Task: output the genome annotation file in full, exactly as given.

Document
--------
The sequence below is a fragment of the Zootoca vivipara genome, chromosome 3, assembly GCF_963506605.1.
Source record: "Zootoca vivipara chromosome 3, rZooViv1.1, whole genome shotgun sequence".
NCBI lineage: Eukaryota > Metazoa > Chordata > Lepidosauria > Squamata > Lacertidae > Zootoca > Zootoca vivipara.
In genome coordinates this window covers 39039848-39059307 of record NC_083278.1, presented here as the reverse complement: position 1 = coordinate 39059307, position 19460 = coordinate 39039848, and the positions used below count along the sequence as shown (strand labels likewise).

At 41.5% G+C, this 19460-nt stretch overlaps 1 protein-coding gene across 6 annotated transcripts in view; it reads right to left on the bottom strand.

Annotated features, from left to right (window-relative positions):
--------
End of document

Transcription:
The sequence below is a fragment of the Zootoca vivipara genome, chromosome 3, assembly GCF_963506605.1.
Source record: "Zootoca vivipara chromosome 3, rZooViv1.1, whole genome shotgun sequence".
NCBI lineage: Eukaryota > Metazoa > Chordata > Lepidosauria > Squamata > Lacertidae > Zootoca > Zootoca vivipara.
In genome coordinates this window covers 39039848-39059307 of record NC_083278.1, presented here as the reverse complement: position 1 = coordinate 39059307, position 19460 = coordinate 39039848, and the positions used below count along the sequence as shown (strand labels likewise).

At 41.5% G+C, this 19460-nt stretch overlaps 1 protein-coding gene across 6 annotated transcripts in view; it reads right to left on the bottom strand.

Annotated features, from left to right (window-relative positions):